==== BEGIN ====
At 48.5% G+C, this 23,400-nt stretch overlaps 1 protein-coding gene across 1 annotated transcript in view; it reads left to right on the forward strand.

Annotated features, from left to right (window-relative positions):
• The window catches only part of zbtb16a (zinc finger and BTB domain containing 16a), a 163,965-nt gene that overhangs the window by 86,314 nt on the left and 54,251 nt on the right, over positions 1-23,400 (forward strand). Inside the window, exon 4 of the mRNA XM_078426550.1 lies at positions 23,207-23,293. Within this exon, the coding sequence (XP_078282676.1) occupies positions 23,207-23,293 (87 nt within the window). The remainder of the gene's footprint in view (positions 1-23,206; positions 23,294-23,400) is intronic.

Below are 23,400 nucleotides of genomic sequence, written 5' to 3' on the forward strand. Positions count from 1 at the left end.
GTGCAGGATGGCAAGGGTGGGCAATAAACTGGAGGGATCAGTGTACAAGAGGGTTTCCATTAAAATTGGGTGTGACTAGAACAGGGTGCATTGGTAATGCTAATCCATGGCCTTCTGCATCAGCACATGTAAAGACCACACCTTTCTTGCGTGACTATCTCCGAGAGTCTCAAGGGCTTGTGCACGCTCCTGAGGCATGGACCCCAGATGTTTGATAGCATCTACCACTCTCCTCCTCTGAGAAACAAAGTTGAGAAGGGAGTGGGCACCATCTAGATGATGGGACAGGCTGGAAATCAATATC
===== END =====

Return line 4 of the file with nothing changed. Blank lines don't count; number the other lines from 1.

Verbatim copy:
Below are 23,400 nucleotides of genomic sequence, written 5' to 3' on the forward strand. Positions count from 1 at the left end.